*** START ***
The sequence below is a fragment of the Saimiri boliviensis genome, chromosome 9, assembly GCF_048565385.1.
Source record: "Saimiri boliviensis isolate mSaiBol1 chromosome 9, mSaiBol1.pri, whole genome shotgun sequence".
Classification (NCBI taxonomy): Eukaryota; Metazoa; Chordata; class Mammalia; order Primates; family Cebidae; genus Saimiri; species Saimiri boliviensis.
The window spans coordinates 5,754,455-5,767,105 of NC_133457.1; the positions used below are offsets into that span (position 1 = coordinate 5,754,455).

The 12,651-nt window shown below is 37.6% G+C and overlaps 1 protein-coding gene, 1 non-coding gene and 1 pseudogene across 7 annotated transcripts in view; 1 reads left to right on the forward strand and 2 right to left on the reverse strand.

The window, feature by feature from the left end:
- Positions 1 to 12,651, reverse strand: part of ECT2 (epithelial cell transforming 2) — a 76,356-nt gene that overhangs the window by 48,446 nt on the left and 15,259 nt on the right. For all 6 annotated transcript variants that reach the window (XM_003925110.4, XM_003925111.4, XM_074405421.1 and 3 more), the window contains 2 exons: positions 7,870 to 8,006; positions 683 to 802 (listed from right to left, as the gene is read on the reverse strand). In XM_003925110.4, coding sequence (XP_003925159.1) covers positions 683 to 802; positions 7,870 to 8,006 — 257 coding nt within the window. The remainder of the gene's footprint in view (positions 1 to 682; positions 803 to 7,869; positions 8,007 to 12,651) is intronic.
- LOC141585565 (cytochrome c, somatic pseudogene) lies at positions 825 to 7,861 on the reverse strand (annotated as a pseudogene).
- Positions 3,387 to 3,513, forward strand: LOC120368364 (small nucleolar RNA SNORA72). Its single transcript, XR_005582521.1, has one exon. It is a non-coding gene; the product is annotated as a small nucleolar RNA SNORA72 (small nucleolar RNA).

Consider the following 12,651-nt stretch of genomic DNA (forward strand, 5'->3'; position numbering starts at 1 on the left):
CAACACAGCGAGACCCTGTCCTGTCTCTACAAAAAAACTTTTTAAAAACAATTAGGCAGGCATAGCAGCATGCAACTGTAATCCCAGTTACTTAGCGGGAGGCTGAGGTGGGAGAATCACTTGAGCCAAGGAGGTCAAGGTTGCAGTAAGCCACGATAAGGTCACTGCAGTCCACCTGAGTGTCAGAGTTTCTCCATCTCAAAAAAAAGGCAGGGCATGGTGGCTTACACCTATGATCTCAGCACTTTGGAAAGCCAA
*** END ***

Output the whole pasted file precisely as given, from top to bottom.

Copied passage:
The sequence below is a fragment of the Saimiri boliviensis genome, chromosome 9, assembly GCF_048565385.1.
Source record: "Saimiri boliviensis isolate mSaiBol1 chromosome 9, mSaiBol1.pri, whole genome shotgun sequence".
Classification (NCBI taxonomy): Eukaryota; Metazoa; Chordata; class Mammalia; order Primates; family Cebidae; genus Saimiri; species Saimiri boliviensis.
The window spans coordinates 5,754,455-5,767,105 of NC_133457.1; the positions used below are offsets into that span (position 1 = coordinate 5,754,455).

The 12,651-nt window shown below is 37.6% G+C and overlaps 1 protein-coding gene, 1 non-coding gene and 1 pseudogene across 7 annotated transcripts in view; 1 reads left to right on the forward strand and 2 right to left on the reverse strand.

The window, feature by feature from the left end:
- Positions 1 to 12,651, reverse strand: part of ECT2 (epithelial cell transforming 2) — a 76,356-nt gene that overhangs the window by 48,446 nt on the left and 15,259 nt on the right. For all 6 annotated transcript variants that reach the window (XM_003925110.4, XM_003925111.4, XM_074405421.1 and 3 more), the window contains 2 exons: positions 7,870 to 8,006; positions 683 to 802 (listed from right to left, as the gene is read on the reverse strand). In XM_003925110.4, coding sequence (XP_003925159.1) covers positions 683 to 802; positions 7,870 to 8,006 — 257 coding nt within the window. The remainder of the gene's footprint in view (positions 1 to 682; positions 803 to 7,869; positions 8,007 to 12,651) is intronic.
- LOC141585565 (cytochrome c, somatic pseudogene) lies at positions 825 to 7,861 on the reverse strand (annotated as a pseudogene).
- Positions 3,387 to 3,513, forward strand: LOC120368364 (small nucleolar RNA SNORA72). Its single transcript, XR_005582521.1, has one exon. It is a non-coding gene; the product is annotated as a small nucleolar RNA SNORA72 (small nucleolar RNA).

Consider the following 12,651-nt stretch of genomic DNA (forward strand, 5'->3'; position numbering starts at 1 on the left):
CAACACAGCGAGACCCTGTCCTGTCTCTACAAAAAAACTTTTTAAAAACAATTAGGCAGGCATAGCAGCATGCAACTGTAATCCCAGTTACTTAGCGGGAGGCTGAGGTGGGAGAATCACTTGAGCCAAGGAGGTCAAGGTTGCAGTAAGCCACGATAAGGTCACTGCAGTCCACCTGAGTGTCAGAGTTTCTCCATCTCAAAAAAAAGGCAGGGCATGGTGGCTTACACCTATGATCTCAGCACTTTGGAAAGCCAA